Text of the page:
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Excuse me while I kiss the sky
Forget the tour operators. If you want to experience the real thing try a do-it-yourself hike in the Himalayas, says Bijoy Venugopal.
Sniffling away through the lint in the linen closet of the Ranikhet Express, I wondered if the rough and tumble of my Himalayan hike had already begun. Boarding the train at Delhi, we discovered that a goblin in the Internet reservation works had allotted one berth to the six of us. Chivalry, and perhaps idiocy, got the better of us as we lion-heartedly offered it to our two senior companions. The ladies protested weakly with no intention of refusing.
Our fortunes brightened after we melted the coach attendant's Mephistophelian heart with some smooth talk. Gratefully, I retired like a jet-lagged vampire into the coffin-like comfort of the linen closet, with the air-conditioning set to morgue mode. I felt a tug of pity for my three male companions who were supine somewhere on the floor of the coach, catching their short-changed 40 winks among luggage and fragrant footwear.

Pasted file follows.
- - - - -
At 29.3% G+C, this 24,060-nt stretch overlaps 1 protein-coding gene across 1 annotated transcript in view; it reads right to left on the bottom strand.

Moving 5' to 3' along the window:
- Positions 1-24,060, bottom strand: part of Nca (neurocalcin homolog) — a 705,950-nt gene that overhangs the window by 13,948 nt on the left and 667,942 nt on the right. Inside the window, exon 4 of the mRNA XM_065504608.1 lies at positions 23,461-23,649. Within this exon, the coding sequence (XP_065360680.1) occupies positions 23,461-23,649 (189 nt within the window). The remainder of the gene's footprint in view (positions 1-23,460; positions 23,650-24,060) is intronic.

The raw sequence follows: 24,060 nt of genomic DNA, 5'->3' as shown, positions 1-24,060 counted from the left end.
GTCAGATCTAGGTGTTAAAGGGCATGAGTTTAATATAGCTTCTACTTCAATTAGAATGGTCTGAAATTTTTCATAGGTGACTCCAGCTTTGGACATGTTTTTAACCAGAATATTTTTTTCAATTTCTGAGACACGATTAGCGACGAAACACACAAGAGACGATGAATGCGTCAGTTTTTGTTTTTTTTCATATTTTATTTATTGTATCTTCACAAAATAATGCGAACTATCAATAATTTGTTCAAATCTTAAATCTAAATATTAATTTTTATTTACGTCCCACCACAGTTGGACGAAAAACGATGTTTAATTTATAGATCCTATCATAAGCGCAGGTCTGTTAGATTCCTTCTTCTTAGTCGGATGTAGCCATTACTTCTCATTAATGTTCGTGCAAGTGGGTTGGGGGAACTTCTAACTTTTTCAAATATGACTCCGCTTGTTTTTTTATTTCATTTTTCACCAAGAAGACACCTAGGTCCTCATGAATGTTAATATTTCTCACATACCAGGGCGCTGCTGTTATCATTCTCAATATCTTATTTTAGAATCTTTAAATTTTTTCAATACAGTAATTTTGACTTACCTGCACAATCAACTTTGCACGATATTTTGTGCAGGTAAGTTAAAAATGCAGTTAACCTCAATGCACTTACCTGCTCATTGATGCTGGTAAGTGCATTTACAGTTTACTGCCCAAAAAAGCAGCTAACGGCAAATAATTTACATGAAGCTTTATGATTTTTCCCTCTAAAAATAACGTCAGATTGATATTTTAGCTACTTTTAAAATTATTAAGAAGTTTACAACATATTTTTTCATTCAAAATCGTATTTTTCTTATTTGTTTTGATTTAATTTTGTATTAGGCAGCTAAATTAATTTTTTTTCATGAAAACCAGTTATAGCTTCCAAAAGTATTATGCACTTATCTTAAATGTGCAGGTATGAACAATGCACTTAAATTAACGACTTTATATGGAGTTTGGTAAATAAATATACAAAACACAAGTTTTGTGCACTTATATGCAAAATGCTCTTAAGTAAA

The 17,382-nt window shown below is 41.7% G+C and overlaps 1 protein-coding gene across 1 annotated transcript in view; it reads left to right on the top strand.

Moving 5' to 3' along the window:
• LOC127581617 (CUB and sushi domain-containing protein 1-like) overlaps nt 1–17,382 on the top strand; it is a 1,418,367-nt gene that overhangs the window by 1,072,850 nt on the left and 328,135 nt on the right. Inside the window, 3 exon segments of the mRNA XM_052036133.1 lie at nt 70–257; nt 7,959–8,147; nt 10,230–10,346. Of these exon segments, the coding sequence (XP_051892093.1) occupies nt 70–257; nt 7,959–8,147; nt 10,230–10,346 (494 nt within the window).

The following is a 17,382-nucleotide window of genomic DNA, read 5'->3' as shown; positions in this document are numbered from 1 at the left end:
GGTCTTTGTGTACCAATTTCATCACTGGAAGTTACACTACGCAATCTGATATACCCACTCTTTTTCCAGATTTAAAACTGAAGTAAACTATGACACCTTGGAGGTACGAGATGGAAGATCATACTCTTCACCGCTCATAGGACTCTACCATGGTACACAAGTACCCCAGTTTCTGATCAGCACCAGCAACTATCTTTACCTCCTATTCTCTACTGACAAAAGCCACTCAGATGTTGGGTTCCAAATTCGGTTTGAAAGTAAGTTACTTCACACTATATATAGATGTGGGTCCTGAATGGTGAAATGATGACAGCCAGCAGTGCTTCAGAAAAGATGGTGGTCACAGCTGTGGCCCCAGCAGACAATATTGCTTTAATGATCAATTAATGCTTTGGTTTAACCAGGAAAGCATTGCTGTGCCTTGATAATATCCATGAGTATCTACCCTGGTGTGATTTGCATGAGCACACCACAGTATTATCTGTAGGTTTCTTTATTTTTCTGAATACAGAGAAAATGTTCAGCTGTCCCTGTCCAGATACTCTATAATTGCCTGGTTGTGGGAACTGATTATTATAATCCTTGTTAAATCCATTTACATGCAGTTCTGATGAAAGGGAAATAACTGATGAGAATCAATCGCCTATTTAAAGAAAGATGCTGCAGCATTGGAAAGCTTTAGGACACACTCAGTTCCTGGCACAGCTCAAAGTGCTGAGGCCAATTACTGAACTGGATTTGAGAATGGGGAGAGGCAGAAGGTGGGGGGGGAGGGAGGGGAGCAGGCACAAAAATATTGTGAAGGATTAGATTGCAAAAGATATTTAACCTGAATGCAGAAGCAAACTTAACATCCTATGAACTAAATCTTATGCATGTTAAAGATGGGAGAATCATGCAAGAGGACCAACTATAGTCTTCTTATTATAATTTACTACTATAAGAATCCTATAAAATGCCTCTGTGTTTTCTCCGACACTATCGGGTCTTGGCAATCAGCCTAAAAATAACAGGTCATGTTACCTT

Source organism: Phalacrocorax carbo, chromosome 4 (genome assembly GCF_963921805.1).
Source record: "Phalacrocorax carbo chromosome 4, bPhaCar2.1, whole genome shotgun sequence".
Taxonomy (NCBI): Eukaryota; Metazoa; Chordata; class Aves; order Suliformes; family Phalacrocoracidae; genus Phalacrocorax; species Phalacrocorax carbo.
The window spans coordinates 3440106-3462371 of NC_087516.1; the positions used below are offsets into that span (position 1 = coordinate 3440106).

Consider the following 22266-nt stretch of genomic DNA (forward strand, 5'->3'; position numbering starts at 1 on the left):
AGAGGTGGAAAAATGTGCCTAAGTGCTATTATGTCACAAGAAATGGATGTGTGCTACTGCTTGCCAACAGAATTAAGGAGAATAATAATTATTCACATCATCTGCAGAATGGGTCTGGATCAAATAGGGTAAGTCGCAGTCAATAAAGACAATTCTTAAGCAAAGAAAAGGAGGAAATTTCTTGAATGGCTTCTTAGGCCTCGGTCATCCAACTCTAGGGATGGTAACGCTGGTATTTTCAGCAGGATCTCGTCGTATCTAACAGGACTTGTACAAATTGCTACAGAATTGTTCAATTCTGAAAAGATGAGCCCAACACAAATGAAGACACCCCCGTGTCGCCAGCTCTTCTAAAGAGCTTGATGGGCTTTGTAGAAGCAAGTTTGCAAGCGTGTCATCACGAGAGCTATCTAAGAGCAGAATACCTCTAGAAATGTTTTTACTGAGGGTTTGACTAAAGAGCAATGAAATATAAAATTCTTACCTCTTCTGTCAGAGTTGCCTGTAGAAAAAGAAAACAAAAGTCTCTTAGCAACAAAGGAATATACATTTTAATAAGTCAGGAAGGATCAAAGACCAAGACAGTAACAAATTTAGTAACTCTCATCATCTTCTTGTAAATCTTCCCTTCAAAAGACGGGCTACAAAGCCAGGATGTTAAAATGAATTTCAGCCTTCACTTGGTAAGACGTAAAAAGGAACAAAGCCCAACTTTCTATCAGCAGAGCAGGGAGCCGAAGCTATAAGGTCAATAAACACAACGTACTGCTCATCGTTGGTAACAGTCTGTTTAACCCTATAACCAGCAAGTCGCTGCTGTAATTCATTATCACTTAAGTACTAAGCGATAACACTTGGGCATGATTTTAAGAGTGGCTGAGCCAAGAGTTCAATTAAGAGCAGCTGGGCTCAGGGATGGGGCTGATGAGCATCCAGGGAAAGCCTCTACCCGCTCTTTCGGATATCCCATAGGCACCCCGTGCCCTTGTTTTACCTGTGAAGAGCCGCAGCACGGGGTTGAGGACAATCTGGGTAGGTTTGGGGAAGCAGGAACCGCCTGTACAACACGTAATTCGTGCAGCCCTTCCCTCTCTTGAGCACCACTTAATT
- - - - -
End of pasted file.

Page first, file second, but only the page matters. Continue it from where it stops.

Over the next eight days, our journey on foot would take us partially along the Raj Jat Yatra, the ancient pilgrim route to the shrine of Nanda Devi, goddess of the mountains. Part of this stretch also intersects the Curzon Trail, named after the British viceroy. This, I reminded myself coldly, was also the very course on which King Jasdhawal of Kanauj and his ill-fated retinue perished in a vicious ninth century hailstorm. At Roopkund, well above 15,000 feet, snowmelt welcomes trekkers to their perforated skulls and bones preserved by the icy, rarefied air. But our route would stop at Bedni Bugyal, about 3,000 feet short of this macabre tableau.
The trail being sufficiently tough, tour operators spoil you with toilet tents, kitchen hands to whisk up four steaming meals, and porters to bear everything but your loaded wallet. We chose the rougher, cheaper alternative -- the do-it-yourself itinerary.
Photographs: Bijoy Venugopal
Also see: Ready to drop? Skydive from Mt Everest!
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